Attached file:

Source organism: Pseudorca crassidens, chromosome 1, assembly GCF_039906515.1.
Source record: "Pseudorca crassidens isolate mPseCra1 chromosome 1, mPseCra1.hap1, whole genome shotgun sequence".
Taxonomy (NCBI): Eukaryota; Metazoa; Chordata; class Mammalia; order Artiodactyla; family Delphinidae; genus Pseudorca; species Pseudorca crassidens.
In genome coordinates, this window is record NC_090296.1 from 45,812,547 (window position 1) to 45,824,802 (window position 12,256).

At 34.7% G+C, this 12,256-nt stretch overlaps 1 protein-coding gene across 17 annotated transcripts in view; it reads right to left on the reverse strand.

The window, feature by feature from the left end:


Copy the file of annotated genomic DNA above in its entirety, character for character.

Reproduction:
Source organism: Pseudorca crassidens, chromosome 1, assembly GCF_039906515.1.
Source record: "Pseudorca crassidens isolate mPseCra1 chromosome 1, mPseCra1.hap1, whole genome shotgun sequence".
Taxonomy (NCBI): Eukaryota; Metazoa; Chordata; class Mammalia; order Artiodactyla; family Delphinidae; genus Pseudorca; species Pseudorca crassidens.
In genome coordinates, this window is record NC_090296.1 from 45,812,547 (window position 1) to 45,824,802 (window position 12,256).

At 34.7% G+C, this 12,256-nt stretch overlaps 1 protein-coding gene across 17 annotated transcripts in view; it reads right to left on the reverse strand.

The window, feature by feature from the left end: